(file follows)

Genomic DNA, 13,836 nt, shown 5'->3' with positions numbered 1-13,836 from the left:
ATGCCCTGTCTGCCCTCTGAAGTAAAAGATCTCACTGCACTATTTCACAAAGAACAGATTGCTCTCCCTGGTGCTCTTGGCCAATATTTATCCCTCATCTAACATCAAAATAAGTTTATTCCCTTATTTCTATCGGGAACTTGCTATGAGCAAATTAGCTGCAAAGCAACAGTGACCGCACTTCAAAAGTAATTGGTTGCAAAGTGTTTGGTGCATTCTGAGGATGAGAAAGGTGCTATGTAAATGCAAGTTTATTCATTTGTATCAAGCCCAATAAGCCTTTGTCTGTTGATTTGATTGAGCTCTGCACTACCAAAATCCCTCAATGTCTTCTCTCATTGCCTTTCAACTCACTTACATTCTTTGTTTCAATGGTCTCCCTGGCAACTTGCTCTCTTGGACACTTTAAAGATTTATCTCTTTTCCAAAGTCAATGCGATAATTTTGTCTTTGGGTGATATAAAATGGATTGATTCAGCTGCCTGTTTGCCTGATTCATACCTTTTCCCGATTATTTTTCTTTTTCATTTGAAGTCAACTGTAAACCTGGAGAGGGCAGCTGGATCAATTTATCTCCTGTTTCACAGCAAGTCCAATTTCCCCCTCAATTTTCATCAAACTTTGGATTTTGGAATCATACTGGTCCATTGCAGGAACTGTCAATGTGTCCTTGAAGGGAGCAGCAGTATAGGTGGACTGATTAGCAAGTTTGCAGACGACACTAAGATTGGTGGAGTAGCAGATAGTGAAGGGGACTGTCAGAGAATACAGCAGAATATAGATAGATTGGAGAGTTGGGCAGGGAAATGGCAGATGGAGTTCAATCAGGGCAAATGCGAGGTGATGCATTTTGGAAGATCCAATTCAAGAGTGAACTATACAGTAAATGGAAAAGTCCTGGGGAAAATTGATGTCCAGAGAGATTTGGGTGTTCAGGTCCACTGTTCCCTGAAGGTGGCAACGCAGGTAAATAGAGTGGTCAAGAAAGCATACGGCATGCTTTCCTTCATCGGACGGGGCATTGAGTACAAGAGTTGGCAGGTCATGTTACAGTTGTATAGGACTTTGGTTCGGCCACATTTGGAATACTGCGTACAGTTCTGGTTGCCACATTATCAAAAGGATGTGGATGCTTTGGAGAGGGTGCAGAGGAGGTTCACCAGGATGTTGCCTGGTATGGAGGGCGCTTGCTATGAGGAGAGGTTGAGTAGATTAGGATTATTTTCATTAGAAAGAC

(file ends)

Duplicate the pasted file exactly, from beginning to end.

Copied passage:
Genomic DNA, 13,836 nt, shown 5'->3' with positions numbered 1-13,836 from the left:
ATGCCCTGTCTGCCCTCTGAAGTAAAAGATCTCACTGCACTATTTCACAAAGAACAGATTGCTCTCCCTGGTGCTCTTGGCCAATATTTATCCCTCATCTAACATCAAAATAAGTTTATTCCCTTATTTCTATCGGGAACTTGCTATGAGCAAATTAGCTGCAAAGCAACAGTGACCGCACTTCAAAAGTAATTGGTTGCAAAGTGTTTGGTGCATTCTGAGGATGAGAAAGGTGCTATGTAAATGCAAGTTTATTCATTTGTATCAAGCCCAATAAGCCTTTGTCTGTTGATTTGATTGAGCTCTGCACTACCAAAATCCCTCAATGTCTTCTCTCATTGCCTTTCAACTCACTTACATTCTTTGTTTCAATGGTCTCCCTGGCAACTTGCTCTCTTGGACACTTTAAAGATTTATCTCTTTTCCAAAGTCAATGCGATAATTTTGTCTTTGGGTGATATAAAATGGATTGATTCAGCTGCCTGTTTGCCTGATTCATACCTTTTCCCGATTATTTTTCTTTTTCATTTGAAGTCAACTGTAAACCTGGAGAGGGCAGCTGGATCAATTTATCTCCTGTTTCACAGCAAGTCCAATTTCCCCCTCAATTTTCATCAAACTTTGGATTTTGGAATCATACTGGTCCATTGCAGGAACTGTCAATGTGTCCTTGAAGGGAGCAGCAGTATAGGTGGACTGATTAGCAAGTTTGCAGACGACACTAAGATTGGTGGAGTAGCAGATAGTGAAGGGGACTGTCAGAGAATACAGCAGAATATAGATAGATTGGAGAGTTGGGCAGGGAAATGGCAGATGGAGTTCAATCAGGGCAAATGCGAGGTGATGCATTTTGGAAGATCCAATTCAAGAGTGAACTATACAGTAAATGGAAAAGTCCTGGGGAAAATTGATGTCCAGAGAGATTTGGGTGTTCAGGTCCACTGTTCCCTGAAGGTGGCAACGCAGGTAAATAGAGTGGTCAAGAAAGCATACGGCATGCTTTCCTTCATCGGACGGGGCATTGAGTACAAGAGTTGGCAGGTCATGTTACAGTTGTATAGGACTTTGGTTCGGCCACATTTGGAATACTGCGTACAGTTCTGGTTGCCACATTATCAAAAGGATGTGGATGCTTTGGAGAGGGTGCAGAGGAGGTTCACCAGGATGTTGCCTGGTATGGAGGGCGCTTGCTATGAGGAGAGGTTGAGTAGATTAGGATTATTTTCATTAGAAAGAC